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Michigan insurance industry gets $1 billion raise as drivers face losing No-Fault protections

April 30, 2011 by Steven M. Gursten

National insurance leader touts Michigan’s thriving insurance industry, while state lawmakers aim to deprive our drivers of ‘best auto insurance coverage in the country’

As No-Fault insurance lawyers, we are all too familiar with how insurance companies treat injured people and accident victims. But the latest headlines made even someone as cynical as myself shake my head. Michigan’s auto insurance industry wants to have its cake and eat it too (that would be you, dear reader).

See, Michigan’s insurance industry is already making boatloads of money through premiums from its paying customers. It gives huge raises to its executives and other industry professionals. And it says it wants to increase its clout with the State of Michigan by becoming one of the state’s major sources of tax revenue and employment.

But what Michigan’s insurance industry does not want to do is exactly what it is supposed to do: pay money out on legitimate No-Fault insurance claims filed by drivers who have been seriously injured in car accidents.

Not content with the nation’s highest profitability margins in this state, they want to increase profits by slashing protections for drivers. And with the Republicans in all three branches of government, the insurance industry sees an opportunity now, after all those campaign contributions they’ve made.

Senate Bills would gut No-Fault insurance protections for Michigan car accident victims

That’s why the auto insurance industry is backing recently introduced Senate Bills that would gut the generous and valuable protections afforded under Michigan’s No-Fault law, especially No Fault’s crown jewel: unlimited, lifetime medical benefits for seriously and catastrophically injured drivers.

A recent presentation to the Michigan Insurance Coalition reveals just how unnecessary these Senate bills actually are. You may decide what other adjectives apply to these bills that will kill our No-Fault protections for the injured – such as callous, cynical or greedy.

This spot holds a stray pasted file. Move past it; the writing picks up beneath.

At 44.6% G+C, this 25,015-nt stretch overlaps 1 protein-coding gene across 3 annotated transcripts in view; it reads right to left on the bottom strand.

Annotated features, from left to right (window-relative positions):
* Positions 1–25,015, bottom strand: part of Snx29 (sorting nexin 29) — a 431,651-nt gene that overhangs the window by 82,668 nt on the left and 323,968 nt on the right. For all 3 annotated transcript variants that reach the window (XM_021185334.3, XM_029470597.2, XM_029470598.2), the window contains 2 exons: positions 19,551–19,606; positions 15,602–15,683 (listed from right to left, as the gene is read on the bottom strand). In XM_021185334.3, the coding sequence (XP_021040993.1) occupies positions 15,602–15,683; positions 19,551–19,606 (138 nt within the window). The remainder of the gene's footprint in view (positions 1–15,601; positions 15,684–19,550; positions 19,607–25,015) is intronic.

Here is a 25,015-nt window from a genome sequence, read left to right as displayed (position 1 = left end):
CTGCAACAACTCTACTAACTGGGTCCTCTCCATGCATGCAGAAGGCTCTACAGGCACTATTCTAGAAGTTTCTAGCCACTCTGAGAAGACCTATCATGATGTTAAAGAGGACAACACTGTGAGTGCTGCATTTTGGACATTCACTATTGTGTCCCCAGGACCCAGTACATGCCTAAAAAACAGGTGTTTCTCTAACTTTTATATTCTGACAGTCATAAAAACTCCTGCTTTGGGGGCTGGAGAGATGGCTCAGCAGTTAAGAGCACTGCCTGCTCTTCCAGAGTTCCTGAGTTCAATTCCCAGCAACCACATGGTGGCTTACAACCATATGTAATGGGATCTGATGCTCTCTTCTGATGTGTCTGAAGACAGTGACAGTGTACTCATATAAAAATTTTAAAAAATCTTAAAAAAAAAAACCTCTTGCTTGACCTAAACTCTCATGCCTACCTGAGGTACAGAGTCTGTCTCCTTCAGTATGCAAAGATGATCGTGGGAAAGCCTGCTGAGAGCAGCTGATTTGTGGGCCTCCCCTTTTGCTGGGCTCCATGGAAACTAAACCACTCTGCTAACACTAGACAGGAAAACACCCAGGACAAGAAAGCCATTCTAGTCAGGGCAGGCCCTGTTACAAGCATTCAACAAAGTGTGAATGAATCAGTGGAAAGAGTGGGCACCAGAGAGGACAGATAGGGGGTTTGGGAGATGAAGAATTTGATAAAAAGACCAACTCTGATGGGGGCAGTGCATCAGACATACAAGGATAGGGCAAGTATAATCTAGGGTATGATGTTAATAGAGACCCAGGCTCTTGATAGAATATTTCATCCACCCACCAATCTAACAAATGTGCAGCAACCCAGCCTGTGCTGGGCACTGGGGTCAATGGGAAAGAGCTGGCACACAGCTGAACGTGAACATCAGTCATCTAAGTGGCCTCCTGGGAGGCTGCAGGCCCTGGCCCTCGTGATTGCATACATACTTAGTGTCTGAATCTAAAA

Michigan auto insurance industry reveals how greedy and unnecessary the proposed No-Fault laws really are

In late January, Robert P. Hartwig, president and chief economist for the Insurance Information Institute, a national insurance industry advocacy group, gave a presentation to the Michigan Insurance Coalition about the insurance industry’s economic impact on Michigan.

Hartwig’s presentation dispelled any notion that Michigan’s insurance industry is so strapped for cash that it needs to strip drivers of their generous, valuable No-Fault benefits. Keep in mind, the Insurance Institute of Michigan says Michigan No-Fault Law provides “the best auto insurance coverage in the country” and “the best No-Fault medical benefits of any state.”

Hartwig says Michigan’s insurance industry is booming. Consider the following points from Hartwig’s presentation:

o Premiums for Michigan auto insurance companies are up nearly $4 billion over the past decade.

o Michigan insurance industry executives and professionals received a $1 billion “raise” in their compensation over the past decade.

o Insurance companies make more money in property and casualty premiums (including auto insurance premiums) in Michigan than they do in 80 percent of the country’s other states.

o The Michigan insurance industry’s contribution to the state’s Gross Domestic Product has doubled since 1997.

o Michigan’s insurance industry (and related activities) “grew nearly four times faster on average than the state economy overall” between 1998 and 2008.

o Premium taxes paid to the State of Michigan by insurance companies doing business in Michigan were up $65 million (or 34.2 percent) over the past decade.

So, next time you hear a politician or an auto insurance executive carrying on about how Michigan’s No-Fault auto insurance law needs to be changed, ask them about Hartwig’s presentation and why a booming insurance industry that can afford a $1 billion raise for its executives and professionals should be allowed to accumulate even more vast wealth by stripping Michigan drivers of important auto insurance protections.

Steve Gursten is recognized as one of the nation’s top insurance lawyers handling serious auto accident lawsuits. He writes about insurance company abuse and the No-Fault laws in Michigan, and is available for comment.

Related information:

Show us the money from proposed changes to Michigan No-Fault

Three potential cases for Michigan auto accidents

Michigan No-Fault insurance benefits

Michigan Auto Law is the largest law firm exclusively handling car accident, truck accident and motorcycle accident cases throughout the entire state. We have offices in Farmington Hills, Detroit, Ann Arbor, Grand Rapids and Sterling Heights to better serve you. Call (248) 353-7575 for a free consultation with one of our No-Fault insurance lawyers.

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